Dear Dr. Don,

My wife and I have gotten to a point where we have to watch every cent. This has caused us to become ever critical of our bank’s checking account overdraft policies.

We have come up against the policy of running big transactions first. This causes multiple overdraft fees. We also have run up against our bank’s policy of not depositing our ATM deposits based on the timestamp of the ATM, but on whenever they do deposits the next day.

But I’m more concerned with a “seemingly” new policy. My wife is paid by check every week. The check can be anywhere from $80 to $150. Our bank has decided that when depositing a check over $100, it will only credit our account with $100 until the check clears. This seems OK, I guess, except for one other detail: They also place a hold on the funds over $100.

So here is my example: My wife’s account is almost empty, but it is payday. She gives the bank her check for $125, and requests that only $70 be deposited with the rest back in cash. In her account, the bank immediately deposits $70, but invisibly there is a $25 hold on her account.

If my wife was to spend $50 on groceries out of her account, it would bounce. Even though the bank credited her account with $70, it held $25. So, her available balance until the check cleared was only $45.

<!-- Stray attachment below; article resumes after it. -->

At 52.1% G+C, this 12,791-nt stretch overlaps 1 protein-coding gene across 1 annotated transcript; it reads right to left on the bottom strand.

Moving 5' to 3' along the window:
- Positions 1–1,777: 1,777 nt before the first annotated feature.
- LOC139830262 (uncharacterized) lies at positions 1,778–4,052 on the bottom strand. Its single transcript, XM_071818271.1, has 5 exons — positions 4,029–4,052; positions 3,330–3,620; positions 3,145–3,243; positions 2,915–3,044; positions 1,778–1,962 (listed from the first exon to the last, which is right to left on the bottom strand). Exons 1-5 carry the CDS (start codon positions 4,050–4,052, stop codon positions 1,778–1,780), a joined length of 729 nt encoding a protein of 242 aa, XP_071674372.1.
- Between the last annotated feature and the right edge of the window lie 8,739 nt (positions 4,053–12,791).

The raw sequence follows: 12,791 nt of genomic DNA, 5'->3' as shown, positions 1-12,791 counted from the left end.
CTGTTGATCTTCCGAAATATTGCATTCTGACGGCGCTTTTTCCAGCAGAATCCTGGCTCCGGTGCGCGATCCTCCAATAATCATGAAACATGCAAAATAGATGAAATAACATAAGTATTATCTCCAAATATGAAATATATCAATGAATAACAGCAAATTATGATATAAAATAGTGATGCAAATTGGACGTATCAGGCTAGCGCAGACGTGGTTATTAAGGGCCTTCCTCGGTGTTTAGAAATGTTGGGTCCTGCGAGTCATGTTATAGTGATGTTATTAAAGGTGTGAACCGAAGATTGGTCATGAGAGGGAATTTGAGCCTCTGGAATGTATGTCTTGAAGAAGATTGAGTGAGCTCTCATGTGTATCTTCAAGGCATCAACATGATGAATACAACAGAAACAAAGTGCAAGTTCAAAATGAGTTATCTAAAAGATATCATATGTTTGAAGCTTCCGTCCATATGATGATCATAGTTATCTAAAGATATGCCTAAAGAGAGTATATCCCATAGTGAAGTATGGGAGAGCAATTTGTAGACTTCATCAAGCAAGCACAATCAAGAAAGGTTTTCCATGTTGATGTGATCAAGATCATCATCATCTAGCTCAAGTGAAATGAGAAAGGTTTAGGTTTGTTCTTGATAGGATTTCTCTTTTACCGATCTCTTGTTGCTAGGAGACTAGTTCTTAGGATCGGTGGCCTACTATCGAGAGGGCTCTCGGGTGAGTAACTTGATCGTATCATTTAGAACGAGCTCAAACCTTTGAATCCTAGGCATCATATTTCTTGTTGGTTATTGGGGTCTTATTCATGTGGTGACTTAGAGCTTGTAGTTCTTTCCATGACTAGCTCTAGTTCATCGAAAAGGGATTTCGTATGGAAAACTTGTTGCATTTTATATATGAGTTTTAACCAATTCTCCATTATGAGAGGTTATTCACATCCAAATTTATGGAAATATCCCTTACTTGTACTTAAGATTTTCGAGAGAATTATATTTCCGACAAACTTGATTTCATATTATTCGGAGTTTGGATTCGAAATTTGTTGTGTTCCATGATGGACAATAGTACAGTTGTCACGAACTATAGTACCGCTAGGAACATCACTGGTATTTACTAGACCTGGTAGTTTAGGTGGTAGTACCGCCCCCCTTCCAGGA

Another example: I have $5 in my account. I deposit $25 out of a $150 check. If I make even a $1 transaction, it will bounce — in essence, by depositing money I have overdrawn my account with a $50 hold even though I had $5 already in my account.

How is this legal?

— Matthew Miffed

Dear Matthew,

The banks are tightly regulated on funds availability when you deposit a check. The rules are spelled out in Regulation CC, Availability of Funds and Collection of Checks. But you don’t have to read the act — the Federal Reserve Board’s publication “Compliance with Regulation CC” provides a nice summary.

Your examples show you’re trying to finesse the issue by cashing part of the check and depositing part of the check. The bank’s hold policy is based on the total amount of the check, not how much of the check you’ve deposited.

I understand that money’s tight in your household right now. That’s true of a lot of households in the current economic environment. But money gets even tighter when you pay insufficient funds fees on bounced checks and debit transactions.

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